Kouga Council approves R 1 Billion Budget

The DA led Kouga Municipality’s budget and tariffs for the 2021/2022 financial year, starting July 1, were approved unanimously by Council on Wednesday, May 31.

This despite challenges such as maintaining an acceptable employee related cost ratio, curtailing electricity and water losses at acceptable levels and increases cost associated with bulk electricity purchases.

Kouga Executive Mayor, Horatio Hendricks, said that every effort had been made to ensure that the budget was pro poor and fully funded.

“The tabling of our budget for the new financial year comes at a time when our country once again, and in particular our municipality, finds itself in crisis,” said Hendricks.

“The COVID-19 pandemic is going into a third wave – with the country back to an adjusted alert level 2 – while we are still batting the prevailing and prolonged drought, with Day Zero predicted within the next four to five months. That is if the winter rains do not come.

“These natural disasters have the potential to cripple our financial position and compromise the municipality’s ability to deliver services to the community.

“Despite these circumstances, our budged remained consistently cash-backed over a very difficult term.”

Kouga Municipal Budget

Based on a collection rate of 93% due to the COVID-19 lockdown, the total budget amounts to just over R1 billion – which is testament to the municipality’s seriousness about taking Kouga forward and serviced. Just over R1 074 million of the total budget is for the operating budget and R61 million is for the capital budget of the municipality.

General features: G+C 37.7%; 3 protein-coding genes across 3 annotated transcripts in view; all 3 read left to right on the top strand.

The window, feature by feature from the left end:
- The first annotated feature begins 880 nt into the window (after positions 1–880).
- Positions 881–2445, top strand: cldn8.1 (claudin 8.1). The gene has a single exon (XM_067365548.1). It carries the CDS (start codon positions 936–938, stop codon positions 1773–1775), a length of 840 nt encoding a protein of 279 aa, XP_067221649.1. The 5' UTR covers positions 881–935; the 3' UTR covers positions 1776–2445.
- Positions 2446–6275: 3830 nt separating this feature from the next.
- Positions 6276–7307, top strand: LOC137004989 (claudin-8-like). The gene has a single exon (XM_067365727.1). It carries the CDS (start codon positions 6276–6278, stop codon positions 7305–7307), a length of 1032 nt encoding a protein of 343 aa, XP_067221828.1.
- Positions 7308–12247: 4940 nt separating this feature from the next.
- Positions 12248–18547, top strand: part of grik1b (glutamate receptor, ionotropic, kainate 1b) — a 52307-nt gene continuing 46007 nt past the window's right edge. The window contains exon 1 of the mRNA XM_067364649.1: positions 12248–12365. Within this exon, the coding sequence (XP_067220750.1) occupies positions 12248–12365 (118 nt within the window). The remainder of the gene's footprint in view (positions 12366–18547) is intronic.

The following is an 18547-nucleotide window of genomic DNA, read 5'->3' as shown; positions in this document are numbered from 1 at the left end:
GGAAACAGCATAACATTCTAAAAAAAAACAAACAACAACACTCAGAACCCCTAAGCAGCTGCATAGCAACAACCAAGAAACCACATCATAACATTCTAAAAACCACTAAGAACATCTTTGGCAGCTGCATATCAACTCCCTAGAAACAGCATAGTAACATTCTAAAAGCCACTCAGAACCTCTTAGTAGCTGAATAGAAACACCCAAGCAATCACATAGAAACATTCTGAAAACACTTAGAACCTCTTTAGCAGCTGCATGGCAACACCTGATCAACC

“The operating budget will be funded from various sources, the major contributors being service charges (55.74%), property rates (22.65%), and grants and subsidies (15.81%) – a clear indication that as Kouga we are not dependent on national grand funding to survive,” said Hendricks.

The total operating expenditure for the 2021/2022 financial year amounts to just over R1 074 million, with the major operating expenditure items being employee-related costs at over R378 million (35,24%) and bulk electricity purchase at over R290 million (26.99%).

Tarif increases

To fund the operating budget, the following increases in property rates and service charges were approved, with effect from 1 July 2021:

 Property rates: 5.25%
 Water: 7.1%
 Sanitation: 6.5%
 Refuse: 6.5%
 Electricity: 14.59% (in line with NERSA recommendations)
 Environmental Management Fee: 0%

Hendricks said that the municipality had kept tariff increases as low as is possible.

“In some instances, especially when it comes to electricity, this proved to be a challenge, with Eskom increasing its bulk tariff to municipalities,” he said.

Major capital projects include the upgrading of gravel roads at a cost of R14.2 million, and the upgrade of the Hankey Waste Water Treatment Works at a cost of R9.2 million.

The Sea Vista Sports Field in St Francis Bay will, furthermore, be upgraded at a cost of R4.1 million this year, while the electrification of Ocean View will be done to the tune of R6.7 million.

“This is a clear indication that our budget is fully pro poor,” said Hendricks.

Augmentation fees

According to Hendricks, the overall positive news is the reduction in augmentation fees to support poorer communities and stimulate development in the region This include:

• Electrical augmentation – reduced by 30%
• Rezoning application – decreased by 23%
• Rezoning application specific to RDP and low-cost housing areas –decreased by 45%
• Departure application – decreased by 23%
• Departure use in RDP/low-cost housing areas – reduced by 45%
• Sub-divisions decreased by 23% and sub-divisions in RDP low-cost housing areas – decreased by 45%
• Consent use application – decreased by 48%
• Refuse augmentations – decrease by 10%
• Additional dwellings less than 60 square meters will be at no charge

Drought mitigation

“While the municipality has weathered the storm remarkably well, and maintained a collection rate of 93%, we will feel the impact of the ongoing drought in the new financial year,” said Hendricks.

“Therefore, we will probably have to re-allocate internal funding towards drought mitigation projects to ensure residents continue to have access to water.

“Business plans have been submitted to national government to help us mitigate the crisis, but there is no doubt that we will have to play our part to ensure the taps in Kouga do not run dry.”

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